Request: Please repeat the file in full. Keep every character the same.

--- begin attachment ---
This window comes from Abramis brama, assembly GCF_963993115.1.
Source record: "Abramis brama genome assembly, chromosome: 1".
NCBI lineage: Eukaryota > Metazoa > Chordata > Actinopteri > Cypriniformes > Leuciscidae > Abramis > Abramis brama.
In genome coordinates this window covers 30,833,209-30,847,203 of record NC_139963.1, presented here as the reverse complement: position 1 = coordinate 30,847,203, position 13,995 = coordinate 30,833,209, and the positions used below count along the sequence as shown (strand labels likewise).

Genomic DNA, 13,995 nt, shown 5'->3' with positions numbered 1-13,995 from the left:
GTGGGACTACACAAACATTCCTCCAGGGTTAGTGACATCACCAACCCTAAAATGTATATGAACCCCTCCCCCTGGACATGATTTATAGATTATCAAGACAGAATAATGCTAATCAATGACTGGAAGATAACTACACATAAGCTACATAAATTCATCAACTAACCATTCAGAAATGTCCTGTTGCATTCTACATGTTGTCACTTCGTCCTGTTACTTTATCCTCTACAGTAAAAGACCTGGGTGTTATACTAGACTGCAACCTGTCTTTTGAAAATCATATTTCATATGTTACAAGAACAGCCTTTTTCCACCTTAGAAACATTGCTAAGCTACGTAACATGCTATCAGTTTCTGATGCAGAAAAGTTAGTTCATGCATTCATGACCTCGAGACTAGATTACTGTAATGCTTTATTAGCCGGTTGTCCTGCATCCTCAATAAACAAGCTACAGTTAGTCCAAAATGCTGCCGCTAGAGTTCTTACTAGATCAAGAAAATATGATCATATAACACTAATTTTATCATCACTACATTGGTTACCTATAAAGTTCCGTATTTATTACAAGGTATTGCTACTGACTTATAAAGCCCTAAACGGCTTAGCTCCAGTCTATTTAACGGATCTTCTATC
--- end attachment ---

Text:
This window comes from Abramis brama, assembly GCF_963993115.1.
Source record: "Abramis brama genome assembly, chromosome: 1".
NCBI lineage: Eukaryota > Metazoa > Chordata > Actinopteri > Cypriniformes > Leuciscidae > Abramis > Abramis brama.
In genome coordinates this window covers 30,833,209-30,847,203 of record NC_139963.1, presented here as the reverse complement: position 1 = coordinate 30,847,203, position 13,995 = coordinate 30,833,209, and the positions used below count along the sequence as shown (strand labels likewise).

Genomic DNA, 13,995 nt, shown 5'->3' with positions numbered 1-13,995 from the left:
GTGGGACTACACAAACATTCCTCCAGGGTTAGTGACATCACCAACCCTAAAATGTATATGAACCCCTCCCCCTGGACATGATTTATAGATTATCAAGACAGAATAATGCTAATCAATGACTGGAAGATAACTACACATAAGCTACATAAATTCATCAACTAACCATTCAGAAATGTCCTGTTGCATTCTACATGTTGTCACTTCGTCCTGTTACTTTATCCTCTACAGTAAAAGACCTGGGTGTTATACTAGACTGCAACCTGTCTTTTGAAAATCATATTTCATATGTTACAAGAACAGCCTTTTTCCACCTTAGAAACATTGCTAAGCTACGTAACATGCTATCAGTTTCTGATGCAGAAAAGTTAGTTCATGCATTCATGACCTCGAGACTAGATTACTGTAATGCTTTATTAGCCGGTTGTCCTGCATCCTCAATAAACAAGCTACAGTTAGTCCAAAATGCTGCCGCTAGAGTTCTTACTAGATCAAGAAAATATGATCATATAACACTAATTTTATCATCACTACATTGGTTACCTATAAAGTTCCGTATTTATTACAAGGTATTGCTACTGACTTATAAAGCCCTAAACGGCTTAGCTCCAGTCTATTTAACGGATCTTCTATC